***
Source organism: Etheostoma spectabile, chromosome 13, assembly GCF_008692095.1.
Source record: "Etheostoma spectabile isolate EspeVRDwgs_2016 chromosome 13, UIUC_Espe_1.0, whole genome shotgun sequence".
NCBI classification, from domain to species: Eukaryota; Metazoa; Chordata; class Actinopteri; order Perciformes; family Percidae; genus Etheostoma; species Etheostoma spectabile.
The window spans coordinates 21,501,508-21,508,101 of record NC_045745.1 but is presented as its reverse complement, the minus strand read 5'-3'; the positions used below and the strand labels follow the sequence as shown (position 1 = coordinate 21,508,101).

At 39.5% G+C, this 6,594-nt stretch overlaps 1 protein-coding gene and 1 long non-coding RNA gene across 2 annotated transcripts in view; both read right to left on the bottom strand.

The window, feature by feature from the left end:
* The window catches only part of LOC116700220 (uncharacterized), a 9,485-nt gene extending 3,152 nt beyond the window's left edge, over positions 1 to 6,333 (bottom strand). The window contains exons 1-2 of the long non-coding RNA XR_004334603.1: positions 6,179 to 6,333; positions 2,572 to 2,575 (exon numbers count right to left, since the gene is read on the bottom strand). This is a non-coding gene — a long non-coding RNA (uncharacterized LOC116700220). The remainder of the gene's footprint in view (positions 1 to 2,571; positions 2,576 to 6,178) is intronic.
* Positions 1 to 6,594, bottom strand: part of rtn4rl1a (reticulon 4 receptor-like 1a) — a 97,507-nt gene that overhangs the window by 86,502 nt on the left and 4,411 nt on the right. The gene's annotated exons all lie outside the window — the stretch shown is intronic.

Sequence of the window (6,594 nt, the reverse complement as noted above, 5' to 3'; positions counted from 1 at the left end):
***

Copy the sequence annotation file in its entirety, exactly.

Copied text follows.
Source organism: Etheostoma spectabile, chromosome 13, assembly GCF_008692095.1.
Source record: "Etheostoma spectabile isolate EspeVRDwgs_2016 chromosome 13, UIUC_Espe_1.0, whole genome shotgun sequence".
NCBI classification, from domain to species: Eukaryota; Metazoa; Chordata; class Actinopteri; order Perciformes; family Percidae; genus Etheostoma; species Etheostoma spectabile.
The window spans coordinates 21,501,508-21,508,101 of record NC_045745.1 but is presented as its reverse complement, the minus strand read 5'-3'; the positions used below and the strand labels follow the sequence as shown (position 1 = coordinate 21,508,101).

At 39.5% G+C, this 6,594-nt stretch overlaps 1 protein-coding gene and 1 long non-coding RNA gene across 2 annotated transcripts in view; both read right to left on the bottom strand.

The window, feature by feature from the left end:
* The window catches only part of LOC116700220 (uncharacterized), a 9,485-nt gene extending 3,152 nt beyond the window's left edge, over positions 1 to 6,333 (bottom strand). The window contains exons 1-2 of the long non-coding RNA XR_004334603.1: positions 6,179 to 6,333; positions 2,572 to 2,575 (exon numbers count right to left, since the gene is read on the bottom strand). This is a non-coding gene — a long non-coding RNA (uncharacterized LOC116700220). The remainder of the gene's footprint in view (positions 1 to 2,571; positions 2,576 to 6,178) is intronic.
* Positions 1 to 6,594, bottom strand: part of rtn4rl1a (reticulon 4 receptor-like 1a) — a 97,507-nt gene that overhangs the window by 86,502 nt on the left and 4,411 nt on the right. The gene's annotated exons all lie outside the window — the stretch shown is intronic.

Sequence of the window (6,594 nt, the reverse complement as noted above, 5' to 3'; positions counted from 1 at the left end):